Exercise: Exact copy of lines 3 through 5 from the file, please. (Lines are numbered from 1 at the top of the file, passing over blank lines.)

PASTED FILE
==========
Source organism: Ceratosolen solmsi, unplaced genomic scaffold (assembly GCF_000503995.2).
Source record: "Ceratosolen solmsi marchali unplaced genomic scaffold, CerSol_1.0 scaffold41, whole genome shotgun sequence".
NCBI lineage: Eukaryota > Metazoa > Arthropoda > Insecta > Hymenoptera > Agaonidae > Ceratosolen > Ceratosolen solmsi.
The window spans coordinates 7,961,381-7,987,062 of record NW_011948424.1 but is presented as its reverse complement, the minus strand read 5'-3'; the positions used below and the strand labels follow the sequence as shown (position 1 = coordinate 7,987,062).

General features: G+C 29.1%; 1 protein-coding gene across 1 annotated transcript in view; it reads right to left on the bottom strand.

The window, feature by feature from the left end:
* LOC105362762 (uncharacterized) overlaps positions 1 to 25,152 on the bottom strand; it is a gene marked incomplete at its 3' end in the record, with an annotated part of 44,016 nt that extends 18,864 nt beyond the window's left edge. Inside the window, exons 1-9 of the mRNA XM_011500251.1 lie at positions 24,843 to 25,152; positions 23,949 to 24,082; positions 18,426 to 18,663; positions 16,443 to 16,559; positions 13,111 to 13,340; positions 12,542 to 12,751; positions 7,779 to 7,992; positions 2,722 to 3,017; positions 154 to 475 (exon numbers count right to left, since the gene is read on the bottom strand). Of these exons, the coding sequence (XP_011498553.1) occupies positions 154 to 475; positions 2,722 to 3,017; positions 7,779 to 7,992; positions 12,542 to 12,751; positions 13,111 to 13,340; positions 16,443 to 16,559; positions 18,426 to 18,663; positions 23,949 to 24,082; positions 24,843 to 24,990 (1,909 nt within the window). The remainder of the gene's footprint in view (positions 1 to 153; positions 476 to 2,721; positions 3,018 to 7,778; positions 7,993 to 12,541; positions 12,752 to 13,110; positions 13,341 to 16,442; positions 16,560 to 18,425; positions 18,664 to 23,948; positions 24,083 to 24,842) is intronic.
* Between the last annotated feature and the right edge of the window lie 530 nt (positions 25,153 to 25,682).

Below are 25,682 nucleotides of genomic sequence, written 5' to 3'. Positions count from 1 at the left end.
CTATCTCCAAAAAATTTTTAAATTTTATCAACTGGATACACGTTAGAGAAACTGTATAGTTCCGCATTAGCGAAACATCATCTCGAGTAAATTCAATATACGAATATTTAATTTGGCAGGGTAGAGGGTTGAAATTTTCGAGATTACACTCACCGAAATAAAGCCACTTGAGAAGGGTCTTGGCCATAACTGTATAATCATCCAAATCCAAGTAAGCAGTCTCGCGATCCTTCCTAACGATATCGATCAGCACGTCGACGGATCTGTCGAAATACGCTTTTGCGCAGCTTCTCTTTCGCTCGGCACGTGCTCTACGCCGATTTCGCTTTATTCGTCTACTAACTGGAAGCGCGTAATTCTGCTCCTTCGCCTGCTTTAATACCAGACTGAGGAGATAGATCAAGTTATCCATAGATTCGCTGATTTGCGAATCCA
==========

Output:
NCBI lineage: Eukaryota > Metazoa > Arthropoda > Insecta > Hymenoptera > Agaonidae > Ceratosolen > Ceratosolen solmsi.
The window spans coordinates 7,961,381-7,987,062 of record NW_011948424.1 but is presented as its reverse complement, the minus strand read 5'-3'; the positions used below and the strand labels follow the sequence as shown (position 1 = coordinate 7,987,062).

General features: G+C 29.1%; 1 protein-coding gene across 1 annotated transcript in view; it reads right to left on the bottom strand.